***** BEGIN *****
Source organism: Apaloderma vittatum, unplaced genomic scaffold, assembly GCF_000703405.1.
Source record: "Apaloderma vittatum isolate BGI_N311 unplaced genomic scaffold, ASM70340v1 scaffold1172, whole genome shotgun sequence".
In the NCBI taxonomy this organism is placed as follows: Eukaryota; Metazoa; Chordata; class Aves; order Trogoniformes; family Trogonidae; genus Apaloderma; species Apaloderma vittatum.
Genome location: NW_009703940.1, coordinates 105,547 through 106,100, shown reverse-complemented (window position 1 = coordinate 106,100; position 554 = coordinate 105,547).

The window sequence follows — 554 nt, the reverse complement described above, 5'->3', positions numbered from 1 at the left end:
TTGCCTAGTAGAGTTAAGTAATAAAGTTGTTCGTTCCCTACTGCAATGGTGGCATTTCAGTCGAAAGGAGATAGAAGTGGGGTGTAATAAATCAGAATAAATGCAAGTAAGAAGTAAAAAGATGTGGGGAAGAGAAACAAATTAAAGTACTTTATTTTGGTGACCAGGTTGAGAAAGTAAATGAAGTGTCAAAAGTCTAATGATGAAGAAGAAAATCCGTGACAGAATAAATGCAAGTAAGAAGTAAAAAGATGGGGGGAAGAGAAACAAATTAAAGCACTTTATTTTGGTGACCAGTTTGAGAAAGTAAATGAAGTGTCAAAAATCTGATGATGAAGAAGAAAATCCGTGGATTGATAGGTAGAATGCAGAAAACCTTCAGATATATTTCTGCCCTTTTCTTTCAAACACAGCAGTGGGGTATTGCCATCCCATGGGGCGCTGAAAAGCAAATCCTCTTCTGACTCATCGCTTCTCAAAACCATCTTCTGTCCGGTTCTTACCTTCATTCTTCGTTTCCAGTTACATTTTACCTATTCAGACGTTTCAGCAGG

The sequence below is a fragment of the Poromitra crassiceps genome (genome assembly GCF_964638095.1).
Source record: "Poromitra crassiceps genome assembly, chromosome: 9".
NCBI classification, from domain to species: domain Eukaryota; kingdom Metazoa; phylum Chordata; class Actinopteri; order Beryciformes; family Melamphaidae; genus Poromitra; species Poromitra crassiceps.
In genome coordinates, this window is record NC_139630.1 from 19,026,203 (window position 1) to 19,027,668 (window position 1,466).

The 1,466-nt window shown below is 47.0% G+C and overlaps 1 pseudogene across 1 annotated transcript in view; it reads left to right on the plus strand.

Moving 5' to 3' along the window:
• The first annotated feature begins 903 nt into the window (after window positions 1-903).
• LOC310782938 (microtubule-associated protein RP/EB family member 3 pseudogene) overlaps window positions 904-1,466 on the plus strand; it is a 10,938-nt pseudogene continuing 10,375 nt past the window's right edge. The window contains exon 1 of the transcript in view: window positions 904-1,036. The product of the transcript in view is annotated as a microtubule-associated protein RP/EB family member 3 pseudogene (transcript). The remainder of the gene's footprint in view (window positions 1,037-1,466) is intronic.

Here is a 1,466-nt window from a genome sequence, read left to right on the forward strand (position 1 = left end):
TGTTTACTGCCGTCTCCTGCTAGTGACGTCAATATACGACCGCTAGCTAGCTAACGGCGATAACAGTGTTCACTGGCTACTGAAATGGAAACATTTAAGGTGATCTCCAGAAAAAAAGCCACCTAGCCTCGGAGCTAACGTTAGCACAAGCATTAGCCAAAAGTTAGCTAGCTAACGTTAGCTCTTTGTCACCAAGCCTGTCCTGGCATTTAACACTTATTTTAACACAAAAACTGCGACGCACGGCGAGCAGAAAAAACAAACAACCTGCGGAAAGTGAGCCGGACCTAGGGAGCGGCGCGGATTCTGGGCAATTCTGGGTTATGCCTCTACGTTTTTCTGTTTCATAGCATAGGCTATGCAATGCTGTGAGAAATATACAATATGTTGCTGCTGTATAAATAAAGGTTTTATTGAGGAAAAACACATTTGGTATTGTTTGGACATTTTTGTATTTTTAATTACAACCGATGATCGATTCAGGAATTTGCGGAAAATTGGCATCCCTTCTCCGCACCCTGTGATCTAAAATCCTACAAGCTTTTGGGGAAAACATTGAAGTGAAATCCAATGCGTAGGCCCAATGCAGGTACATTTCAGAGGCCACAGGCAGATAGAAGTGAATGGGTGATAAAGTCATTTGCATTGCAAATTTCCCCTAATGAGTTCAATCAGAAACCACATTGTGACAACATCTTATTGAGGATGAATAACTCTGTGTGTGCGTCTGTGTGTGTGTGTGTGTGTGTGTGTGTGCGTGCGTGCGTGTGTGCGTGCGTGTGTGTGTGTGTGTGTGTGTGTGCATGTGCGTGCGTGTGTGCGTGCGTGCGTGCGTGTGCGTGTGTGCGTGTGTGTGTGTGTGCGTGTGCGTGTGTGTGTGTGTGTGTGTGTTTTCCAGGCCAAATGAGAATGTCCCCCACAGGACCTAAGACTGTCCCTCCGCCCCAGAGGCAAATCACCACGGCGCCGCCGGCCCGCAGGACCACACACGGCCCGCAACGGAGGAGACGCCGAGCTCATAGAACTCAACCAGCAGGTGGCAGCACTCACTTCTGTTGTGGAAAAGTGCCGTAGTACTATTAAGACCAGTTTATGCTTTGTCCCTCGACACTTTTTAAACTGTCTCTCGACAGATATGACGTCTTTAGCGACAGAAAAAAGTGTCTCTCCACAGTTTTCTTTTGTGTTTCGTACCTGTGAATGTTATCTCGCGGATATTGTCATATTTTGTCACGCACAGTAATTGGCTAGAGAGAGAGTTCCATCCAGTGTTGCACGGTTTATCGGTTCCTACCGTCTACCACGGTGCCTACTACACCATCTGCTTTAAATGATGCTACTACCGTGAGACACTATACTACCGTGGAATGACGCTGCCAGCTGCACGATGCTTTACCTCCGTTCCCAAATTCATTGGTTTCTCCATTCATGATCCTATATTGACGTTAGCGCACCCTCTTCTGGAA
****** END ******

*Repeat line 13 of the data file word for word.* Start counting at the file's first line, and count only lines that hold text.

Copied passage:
• The first annotated feature begins 903 nt into the window (after window positions 1-903).